Mexican protests block TV studios amidst election scandal

July 29th, 2012 - 1:24 am ICT by BNO News  

MEXICO CITY (BNO NEWS) — Protests in Mexico continued on Thursday and Friday against the recent presidential election results, as thousands formed a ‘human blockade’ around the country’s main TV station.

Controversial allegations have been made public against President-elect Enrique Peña Nieto and the Institutional Revolutionary Party (PRI) since presidential campaigns began. Accusations include the distribution of supermarket gift cards in exchange for votes, media bias, with Mexico’s largest TV stations and newspapers favoring Peña Nieto’s presidential campaign by manipulating polls and deceiving viewers, as well as irregularities in ballot stations and threats.

On Thursday night, thousands of people gathered in Mexico City’s Revolution Monument where they marched down toward Televisa’s TV studio on Chapultepec Avenue in order to set up a ‘human blockade,’ arguing that the network has been responsible of ‘misinforming and manipulating the Mexican people.’ Allegations also say the network received millions of pesos to favor Peña Nieto’s campaign.

Student organization ‘Yo Soy132′ (I am 132) were joined by other social organizations, unions and workers, forming the blockade in order to avoid ‘further lies to come out.’ People have been allowed to exit the TV station, but protesters are trying to block the entrance of employees. Televisa announced, however, that regular programming will continue.

Organizations are demanding democratic media, as well as health and education reforms. With ‘tell the truth’ chants, demonstrators have also argued that broadcasted information is presented as public opinion, manipulating and confusing the Mexican people, and ultimately working with government heads to ‘impose’ the country’s leaders.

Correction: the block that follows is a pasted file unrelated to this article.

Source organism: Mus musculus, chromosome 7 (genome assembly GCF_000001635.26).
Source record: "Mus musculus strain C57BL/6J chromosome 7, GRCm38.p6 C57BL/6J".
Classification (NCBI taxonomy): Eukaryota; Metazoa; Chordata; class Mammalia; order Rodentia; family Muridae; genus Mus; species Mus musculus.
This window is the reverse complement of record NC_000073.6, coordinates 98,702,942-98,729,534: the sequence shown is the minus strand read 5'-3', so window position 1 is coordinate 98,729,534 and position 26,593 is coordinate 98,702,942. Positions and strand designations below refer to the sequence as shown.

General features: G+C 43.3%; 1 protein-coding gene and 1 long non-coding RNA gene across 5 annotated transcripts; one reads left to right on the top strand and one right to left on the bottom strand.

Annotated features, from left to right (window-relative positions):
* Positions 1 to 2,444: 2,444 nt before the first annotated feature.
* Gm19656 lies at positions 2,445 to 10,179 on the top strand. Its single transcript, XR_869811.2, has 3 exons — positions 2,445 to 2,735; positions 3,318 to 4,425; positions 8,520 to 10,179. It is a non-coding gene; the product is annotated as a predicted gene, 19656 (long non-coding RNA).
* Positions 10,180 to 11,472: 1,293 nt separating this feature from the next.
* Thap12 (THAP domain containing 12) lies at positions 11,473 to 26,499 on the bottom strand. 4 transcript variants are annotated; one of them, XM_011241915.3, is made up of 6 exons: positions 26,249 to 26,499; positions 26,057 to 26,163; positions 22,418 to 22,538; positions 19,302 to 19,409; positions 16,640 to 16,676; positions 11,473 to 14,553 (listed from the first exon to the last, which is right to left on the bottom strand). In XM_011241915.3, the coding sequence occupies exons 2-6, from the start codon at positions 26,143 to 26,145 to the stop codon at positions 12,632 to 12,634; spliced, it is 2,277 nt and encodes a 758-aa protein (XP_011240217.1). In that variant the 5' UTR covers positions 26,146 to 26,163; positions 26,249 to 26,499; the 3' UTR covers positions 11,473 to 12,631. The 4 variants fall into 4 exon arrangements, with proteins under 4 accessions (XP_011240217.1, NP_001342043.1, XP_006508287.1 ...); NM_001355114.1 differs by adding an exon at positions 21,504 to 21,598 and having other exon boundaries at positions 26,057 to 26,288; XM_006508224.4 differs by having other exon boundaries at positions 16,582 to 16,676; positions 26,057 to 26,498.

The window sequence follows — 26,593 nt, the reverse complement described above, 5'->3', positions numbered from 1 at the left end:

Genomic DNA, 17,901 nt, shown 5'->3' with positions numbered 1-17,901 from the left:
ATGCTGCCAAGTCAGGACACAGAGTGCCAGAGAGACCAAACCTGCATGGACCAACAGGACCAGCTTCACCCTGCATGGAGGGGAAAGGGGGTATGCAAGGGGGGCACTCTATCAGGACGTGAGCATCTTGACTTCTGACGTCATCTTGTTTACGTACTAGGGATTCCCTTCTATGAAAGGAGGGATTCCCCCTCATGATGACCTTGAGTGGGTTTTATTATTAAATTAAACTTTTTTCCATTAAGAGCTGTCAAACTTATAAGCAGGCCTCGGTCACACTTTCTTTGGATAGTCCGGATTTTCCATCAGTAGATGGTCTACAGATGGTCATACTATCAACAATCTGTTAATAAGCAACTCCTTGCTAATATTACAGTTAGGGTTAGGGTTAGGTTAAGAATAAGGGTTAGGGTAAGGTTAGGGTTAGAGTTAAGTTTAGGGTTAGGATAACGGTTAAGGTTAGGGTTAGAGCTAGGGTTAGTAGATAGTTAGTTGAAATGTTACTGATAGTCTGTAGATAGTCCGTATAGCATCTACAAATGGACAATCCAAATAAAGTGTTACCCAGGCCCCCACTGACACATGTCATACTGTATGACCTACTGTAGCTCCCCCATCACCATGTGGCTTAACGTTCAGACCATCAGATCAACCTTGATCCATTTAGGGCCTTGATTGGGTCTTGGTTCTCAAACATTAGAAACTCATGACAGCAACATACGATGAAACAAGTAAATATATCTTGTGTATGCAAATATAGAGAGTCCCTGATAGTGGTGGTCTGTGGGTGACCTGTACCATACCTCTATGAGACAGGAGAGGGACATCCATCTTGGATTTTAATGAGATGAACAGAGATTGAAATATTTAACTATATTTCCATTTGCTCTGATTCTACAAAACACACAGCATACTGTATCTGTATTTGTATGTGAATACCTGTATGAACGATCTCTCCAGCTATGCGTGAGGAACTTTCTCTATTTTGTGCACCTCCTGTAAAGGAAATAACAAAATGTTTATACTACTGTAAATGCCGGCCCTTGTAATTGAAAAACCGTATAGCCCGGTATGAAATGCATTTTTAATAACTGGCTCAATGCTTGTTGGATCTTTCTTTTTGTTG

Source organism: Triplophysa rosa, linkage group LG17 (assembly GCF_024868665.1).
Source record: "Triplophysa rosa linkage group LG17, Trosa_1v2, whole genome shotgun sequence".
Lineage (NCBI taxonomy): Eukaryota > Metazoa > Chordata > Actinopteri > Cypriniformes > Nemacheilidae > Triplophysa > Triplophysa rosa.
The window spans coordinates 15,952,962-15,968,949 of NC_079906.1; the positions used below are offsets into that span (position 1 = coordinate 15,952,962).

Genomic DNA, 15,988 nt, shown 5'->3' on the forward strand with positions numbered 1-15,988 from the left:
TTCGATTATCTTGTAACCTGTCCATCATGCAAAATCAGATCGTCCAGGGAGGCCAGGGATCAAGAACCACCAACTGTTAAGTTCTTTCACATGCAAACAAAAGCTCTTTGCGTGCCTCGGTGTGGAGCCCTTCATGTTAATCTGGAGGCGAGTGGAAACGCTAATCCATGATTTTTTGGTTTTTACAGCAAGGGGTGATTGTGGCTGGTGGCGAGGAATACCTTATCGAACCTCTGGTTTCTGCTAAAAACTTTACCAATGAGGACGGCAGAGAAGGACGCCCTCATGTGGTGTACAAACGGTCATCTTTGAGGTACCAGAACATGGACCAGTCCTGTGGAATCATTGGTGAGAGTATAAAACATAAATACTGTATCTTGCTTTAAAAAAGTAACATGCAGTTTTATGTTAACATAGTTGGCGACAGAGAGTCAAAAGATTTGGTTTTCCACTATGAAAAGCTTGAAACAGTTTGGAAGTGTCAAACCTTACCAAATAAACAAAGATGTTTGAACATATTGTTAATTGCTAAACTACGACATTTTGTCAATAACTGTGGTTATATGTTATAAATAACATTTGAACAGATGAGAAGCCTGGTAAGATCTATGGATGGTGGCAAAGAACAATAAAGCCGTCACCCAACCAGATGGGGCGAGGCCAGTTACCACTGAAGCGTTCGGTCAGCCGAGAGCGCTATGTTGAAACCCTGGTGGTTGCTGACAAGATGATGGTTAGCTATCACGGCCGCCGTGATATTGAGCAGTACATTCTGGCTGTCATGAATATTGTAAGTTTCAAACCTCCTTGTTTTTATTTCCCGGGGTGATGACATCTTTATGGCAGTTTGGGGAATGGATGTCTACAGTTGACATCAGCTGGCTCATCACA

Demonstrations across the country have mostly focused against electoral-fraud in general and not in favor of any political party in particular, protesting against the ‘imposition’ of president-elect Peña Nieto.

The blockade is scheduled to continue until midnight on Friday with several activities programmed throughout the day such as concerts, movie screenings and workshops. The 24-hour’pacific takeover’ of Televisa has had a festive atmosphere with people camping out on the street, dancing to music, and participating in social events and workshops.

Some 2,000 policemen formed another blockade around the TV station, and some protesters have been seen inviting them to dance and participate in the demonstrations and activities.

Government authorities said around 6,000 people had participated on Thursday night and Friday morning, but organizers claimed well over 10,000 protesters.

The presumed victory of Peña Nieto following the July 1 elections brings the Institutional Revolutionary Party (PRI) back to power after governing Mexico for 71 years during the 20th century until 2000, when the conservative National Action Party (PAN) took control for two consecutive terms. The results favored him by roughly 7 points over leftist candidate Andres Manuel Lopez Obrador.

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